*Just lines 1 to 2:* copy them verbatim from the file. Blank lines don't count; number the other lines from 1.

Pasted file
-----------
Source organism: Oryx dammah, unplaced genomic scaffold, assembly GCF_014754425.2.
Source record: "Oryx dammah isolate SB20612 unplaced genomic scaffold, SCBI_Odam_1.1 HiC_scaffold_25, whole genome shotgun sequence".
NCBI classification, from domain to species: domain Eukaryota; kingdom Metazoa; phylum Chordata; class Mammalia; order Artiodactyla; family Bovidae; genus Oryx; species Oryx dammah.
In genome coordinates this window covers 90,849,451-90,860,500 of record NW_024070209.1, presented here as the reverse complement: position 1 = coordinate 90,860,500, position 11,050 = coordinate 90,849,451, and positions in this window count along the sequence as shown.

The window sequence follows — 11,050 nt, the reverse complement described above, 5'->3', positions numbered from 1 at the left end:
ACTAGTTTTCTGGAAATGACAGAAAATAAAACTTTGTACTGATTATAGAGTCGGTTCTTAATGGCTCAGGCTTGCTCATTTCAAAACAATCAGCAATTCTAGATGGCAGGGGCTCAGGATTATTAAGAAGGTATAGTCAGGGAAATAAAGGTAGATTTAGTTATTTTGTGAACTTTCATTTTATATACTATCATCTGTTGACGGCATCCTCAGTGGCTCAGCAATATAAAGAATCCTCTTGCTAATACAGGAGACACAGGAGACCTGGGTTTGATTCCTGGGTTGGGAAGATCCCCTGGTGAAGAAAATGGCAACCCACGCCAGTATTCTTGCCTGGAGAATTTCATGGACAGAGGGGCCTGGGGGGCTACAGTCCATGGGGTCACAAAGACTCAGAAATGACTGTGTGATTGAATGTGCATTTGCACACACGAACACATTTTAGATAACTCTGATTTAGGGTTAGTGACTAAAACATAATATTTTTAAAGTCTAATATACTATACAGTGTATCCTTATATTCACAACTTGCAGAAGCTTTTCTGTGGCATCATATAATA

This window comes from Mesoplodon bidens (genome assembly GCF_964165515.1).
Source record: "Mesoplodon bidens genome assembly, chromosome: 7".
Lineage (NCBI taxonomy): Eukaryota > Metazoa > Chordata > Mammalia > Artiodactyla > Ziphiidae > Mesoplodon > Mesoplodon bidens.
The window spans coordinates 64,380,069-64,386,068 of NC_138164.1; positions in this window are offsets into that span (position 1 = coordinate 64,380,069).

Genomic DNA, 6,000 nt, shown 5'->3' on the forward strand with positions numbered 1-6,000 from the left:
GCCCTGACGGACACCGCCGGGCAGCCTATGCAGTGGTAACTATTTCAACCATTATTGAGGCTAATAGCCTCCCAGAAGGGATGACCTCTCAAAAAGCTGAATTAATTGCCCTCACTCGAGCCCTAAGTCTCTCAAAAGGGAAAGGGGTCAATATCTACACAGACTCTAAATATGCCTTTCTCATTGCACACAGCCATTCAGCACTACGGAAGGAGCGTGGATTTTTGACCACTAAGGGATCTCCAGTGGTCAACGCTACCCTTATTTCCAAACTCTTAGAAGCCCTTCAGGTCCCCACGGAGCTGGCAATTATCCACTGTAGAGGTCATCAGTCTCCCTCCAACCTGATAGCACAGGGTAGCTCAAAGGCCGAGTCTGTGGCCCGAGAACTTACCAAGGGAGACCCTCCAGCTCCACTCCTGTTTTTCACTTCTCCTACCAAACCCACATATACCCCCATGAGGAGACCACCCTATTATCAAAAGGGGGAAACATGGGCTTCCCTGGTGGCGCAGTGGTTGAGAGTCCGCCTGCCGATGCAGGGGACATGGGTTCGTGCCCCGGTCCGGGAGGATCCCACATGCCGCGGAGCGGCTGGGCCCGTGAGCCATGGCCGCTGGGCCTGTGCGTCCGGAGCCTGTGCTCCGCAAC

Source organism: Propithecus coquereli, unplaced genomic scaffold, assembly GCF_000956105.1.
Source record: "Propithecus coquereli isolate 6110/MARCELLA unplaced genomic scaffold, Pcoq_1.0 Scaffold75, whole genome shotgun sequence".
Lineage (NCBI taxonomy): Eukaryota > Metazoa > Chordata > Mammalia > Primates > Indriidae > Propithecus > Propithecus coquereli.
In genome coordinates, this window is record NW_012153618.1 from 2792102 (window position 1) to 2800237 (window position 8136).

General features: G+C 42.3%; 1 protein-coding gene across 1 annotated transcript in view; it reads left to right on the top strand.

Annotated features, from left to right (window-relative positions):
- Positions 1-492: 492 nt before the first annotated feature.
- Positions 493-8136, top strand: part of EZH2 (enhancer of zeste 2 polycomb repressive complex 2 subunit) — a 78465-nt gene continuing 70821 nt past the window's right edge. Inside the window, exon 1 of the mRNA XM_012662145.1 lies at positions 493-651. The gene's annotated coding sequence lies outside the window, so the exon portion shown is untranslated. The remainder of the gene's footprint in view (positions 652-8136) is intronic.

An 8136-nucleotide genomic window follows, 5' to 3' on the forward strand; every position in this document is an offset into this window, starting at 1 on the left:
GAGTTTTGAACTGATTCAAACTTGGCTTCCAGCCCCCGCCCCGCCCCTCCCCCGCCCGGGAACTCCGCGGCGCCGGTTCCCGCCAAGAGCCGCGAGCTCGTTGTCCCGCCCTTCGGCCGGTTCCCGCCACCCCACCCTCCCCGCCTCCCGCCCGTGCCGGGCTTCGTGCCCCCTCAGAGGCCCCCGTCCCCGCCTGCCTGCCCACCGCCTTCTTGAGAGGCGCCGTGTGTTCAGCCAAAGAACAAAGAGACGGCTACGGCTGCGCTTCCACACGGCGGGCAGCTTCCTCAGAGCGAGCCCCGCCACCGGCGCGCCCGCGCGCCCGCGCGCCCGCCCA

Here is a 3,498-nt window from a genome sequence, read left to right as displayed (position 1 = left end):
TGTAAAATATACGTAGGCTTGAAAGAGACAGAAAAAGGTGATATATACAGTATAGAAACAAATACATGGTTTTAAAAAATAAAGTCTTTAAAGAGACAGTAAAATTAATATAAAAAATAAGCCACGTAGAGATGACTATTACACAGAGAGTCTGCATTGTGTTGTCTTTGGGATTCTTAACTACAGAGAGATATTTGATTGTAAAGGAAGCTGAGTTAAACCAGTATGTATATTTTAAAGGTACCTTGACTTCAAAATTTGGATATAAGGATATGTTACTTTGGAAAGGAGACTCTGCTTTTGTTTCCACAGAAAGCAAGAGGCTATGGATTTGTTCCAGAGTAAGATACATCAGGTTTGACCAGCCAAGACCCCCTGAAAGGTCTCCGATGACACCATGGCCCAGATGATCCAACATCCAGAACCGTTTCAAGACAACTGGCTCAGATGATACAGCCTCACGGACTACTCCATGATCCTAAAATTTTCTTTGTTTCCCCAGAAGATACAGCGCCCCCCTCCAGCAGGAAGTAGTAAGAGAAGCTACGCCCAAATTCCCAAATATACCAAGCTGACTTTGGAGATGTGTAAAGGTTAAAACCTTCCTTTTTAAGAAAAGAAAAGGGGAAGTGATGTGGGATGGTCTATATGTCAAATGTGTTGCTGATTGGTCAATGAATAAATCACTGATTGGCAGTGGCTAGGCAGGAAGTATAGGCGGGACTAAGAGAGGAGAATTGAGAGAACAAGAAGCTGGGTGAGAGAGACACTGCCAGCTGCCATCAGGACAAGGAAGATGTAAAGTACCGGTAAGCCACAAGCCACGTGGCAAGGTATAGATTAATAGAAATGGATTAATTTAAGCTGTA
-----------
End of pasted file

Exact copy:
Source organism: Oryx dammah, unplaced genomic scaffold, assembly GCF_014754425.2.
Source record: "Oryx dammah isolate SB20612 unplaced genomic scaffold, SCBI_Odam_1.1 HiC_scaffold_25, whole genome shotgun sequence".